That ‘Bridge’ was to nowhere

Supt. Gerrita Postlewait and Board Chair Cindy Bohn Coats / Charleston County School District board meeting. File/Wade Spees/Staff Monday, March 21, 2016

Some teachers said from the start that the Bridge program to reward high-performance teachers was a bad idea.

But after the Charleston County School Board agreed to kill the program, some principals asked for it to be continued.

Despite the disappointment in spending money and time finding out that the Bridge wasn’t what the district’s students needed, the best course was probably somewhere in between: Give it a try and eliminate it if it didn’t pay off.

The Bridge was initiated three years ago under the direction of Superintendent Nancy McGinley and funded by a $23.7 million Teacher Incentive Fund federal grant. It was intended to encourage and retain excellent teachers by rewarding them financially for good performance.

Instead, teacher turnover increased at most of the pilot schools, and teachers weren’t motivated by the size of rewards, which ranged from $1,000 to $4,000.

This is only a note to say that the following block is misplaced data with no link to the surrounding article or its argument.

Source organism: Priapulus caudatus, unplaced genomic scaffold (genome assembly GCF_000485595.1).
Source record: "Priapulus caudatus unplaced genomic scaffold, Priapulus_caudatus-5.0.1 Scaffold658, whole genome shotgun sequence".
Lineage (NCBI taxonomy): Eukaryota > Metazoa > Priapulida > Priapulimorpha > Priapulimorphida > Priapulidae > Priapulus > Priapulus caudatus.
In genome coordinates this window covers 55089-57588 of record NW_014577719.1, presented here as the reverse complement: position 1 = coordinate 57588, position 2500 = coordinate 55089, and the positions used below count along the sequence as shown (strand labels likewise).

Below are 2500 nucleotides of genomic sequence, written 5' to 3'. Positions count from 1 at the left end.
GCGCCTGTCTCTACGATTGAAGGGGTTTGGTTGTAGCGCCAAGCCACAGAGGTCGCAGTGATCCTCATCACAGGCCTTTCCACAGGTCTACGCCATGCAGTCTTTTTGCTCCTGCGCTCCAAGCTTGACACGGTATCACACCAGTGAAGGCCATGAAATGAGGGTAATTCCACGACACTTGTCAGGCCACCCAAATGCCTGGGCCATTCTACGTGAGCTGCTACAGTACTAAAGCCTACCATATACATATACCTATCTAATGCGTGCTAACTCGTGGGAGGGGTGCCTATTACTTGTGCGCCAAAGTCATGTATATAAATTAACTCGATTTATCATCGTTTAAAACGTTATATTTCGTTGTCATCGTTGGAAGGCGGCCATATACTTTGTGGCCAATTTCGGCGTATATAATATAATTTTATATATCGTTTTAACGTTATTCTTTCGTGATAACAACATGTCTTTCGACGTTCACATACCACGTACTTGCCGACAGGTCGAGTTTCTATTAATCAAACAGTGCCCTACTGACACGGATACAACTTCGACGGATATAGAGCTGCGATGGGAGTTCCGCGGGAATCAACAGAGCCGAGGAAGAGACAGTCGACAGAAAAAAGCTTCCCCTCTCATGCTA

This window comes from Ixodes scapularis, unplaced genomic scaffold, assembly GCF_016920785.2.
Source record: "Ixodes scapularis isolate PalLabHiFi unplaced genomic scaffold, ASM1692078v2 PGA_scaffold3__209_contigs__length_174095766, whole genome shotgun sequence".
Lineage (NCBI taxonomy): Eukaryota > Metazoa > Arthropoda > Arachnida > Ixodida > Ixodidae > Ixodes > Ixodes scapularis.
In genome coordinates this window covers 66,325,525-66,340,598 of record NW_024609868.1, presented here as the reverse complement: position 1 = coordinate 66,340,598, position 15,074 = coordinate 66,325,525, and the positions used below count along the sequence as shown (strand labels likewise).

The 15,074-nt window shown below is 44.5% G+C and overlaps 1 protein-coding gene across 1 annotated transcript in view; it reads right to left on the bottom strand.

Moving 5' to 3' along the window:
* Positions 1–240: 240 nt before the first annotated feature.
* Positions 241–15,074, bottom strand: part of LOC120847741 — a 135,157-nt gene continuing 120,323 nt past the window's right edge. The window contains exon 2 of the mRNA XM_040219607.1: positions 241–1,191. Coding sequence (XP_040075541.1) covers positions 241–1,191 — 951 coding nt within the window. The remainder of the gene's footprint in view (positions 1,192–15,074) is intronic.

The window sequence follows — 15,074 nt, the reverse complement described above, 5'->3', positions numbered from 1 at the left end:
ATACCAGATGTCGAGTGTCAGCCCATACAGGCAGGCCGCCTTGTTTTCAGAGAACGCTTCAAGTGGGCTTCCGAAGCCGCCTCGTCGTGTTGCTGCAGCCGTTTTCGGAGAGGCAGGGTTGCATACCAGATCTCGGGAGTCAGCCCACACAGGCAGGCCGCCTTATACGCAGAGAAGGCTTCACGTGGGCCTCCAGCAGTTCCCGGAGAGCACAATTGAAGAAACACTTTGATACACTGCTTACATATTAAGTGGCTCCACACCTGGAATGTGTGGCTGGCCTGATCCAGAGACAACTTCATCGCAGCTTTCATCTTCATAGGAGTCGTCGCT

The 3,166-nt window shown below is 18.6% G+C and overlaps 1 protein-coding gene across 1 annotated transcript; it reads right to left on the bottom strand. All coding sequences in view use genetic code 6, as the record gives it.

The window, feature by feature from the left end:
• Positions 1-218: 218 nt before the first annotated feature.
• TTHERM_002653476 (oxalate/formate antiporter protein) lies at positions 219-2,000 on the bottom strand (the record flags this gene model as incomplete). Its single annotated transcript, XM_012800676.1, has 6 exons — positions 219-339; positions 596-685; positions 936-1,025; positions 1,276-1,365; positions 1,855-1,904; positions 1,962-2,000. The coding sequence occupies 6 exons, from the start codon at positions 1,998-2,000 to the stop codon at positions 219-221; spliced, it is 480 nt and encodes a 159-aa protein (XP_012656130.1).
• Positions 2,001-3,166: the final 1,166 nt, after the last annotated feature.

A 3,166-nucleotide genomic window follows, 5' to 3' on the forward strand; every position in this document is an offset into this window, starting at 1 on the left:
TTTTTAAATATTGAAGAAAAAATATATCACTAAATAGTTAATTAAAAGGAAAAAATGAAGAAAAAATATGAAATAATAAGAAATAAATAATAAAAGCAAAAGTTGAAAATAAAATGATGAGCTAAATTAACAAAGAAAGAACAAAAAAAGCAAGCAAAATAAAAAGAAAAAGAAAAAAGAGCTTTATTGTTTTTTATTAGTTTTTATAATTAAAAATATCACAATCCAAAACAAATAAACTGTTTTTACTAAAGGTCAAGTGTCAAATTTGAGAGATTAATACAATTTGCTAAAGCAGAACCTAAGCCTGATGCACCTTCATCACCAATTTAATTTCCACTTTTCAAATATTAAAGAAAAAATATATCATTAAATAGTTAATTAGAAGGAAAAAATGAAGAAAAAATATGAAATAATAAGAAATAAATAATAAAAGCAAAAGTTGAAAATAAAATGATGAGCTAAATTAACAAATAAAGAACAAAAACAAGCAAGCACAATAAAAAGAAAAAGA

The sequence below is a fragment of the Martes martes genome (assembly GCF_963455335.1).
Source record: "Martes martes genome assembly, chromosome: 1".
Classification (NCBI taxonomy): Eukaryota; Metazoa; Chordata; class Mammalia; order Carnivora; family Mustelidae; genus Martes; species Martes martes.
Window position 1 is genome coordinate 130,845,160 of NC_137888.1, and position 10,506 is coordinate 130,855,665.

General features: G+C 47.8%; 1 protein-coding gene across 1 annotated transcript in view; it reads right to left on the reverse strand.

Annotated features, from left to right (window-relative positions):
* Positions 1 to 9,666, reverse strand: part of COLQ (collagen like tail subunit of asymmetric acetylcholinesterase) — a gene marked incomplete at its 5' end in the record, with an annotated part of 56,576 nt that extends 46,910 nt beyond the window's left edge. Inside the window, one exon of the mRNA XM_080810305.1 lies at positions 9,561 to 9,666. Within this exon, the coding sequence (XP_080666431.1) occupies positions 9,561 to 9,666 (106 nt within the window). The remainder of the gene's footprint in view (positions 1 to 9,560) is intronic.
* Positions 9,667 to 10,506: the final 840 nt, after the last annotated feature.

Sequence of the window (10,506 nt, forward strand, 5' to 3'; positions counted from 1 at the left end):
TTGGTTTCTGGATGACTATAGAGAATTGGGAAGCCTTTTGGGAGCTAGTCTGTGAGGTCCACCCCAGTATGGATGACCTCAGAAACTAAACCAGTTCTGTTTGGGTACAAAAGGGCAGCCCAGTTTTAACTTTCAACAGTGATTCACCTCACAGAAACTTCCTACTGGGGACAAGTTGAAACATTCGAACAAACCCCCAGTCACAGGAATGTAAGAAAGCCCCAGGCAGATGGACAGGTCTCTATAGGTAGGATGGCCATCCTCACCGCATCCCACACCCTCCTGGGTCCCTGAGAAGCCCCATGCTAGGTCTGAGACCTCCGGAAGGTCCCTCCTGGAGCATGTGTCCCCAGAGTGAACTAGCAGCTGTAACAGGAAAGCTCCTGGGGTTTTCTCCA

Nationally, teachers have resisted the idea of evaluating teachers in part on how well their students progress. But others have said it makes sense to hold teachers accountable for their performance. Results of various programs have been mixed.

By deciding to stop the Bridge program, the district is giving up about $12 million from the federal government. But it will save money over the long term on what the district would ultimately pay to keep the program alive.

Unfortunately, the bulk of the money spent locally went to consultants, teacher coaches and evaluators. Only $614,900 of the $11.7 million spent went to reward teachers.

That raises the question of whether a different superintendent like the present one, Gerrita Postlewait, with a different management style than her predecessor might have had more success with the Bridge program or something akin to it.

But after three years, millions of dollars and poor results, the board made the right decision to follow her recommendation and end the program.

It’s time to give Dr. Postlewait permission to use some of her bag of educational tricks.

Too bad one of the first things she has to do is compensate for an $18 million shortfall that she inherited. But the fact that she is critically assessing programs — and eliminating those like the Bridge that haven’t worked — is an indication that she is using fiscal caution that the public should expect from a school superintendent.

And that approach will be necessary to get the district on firm footing so that Dr. Postlewait can go about the challenging business of improving education in Charleston County public schools.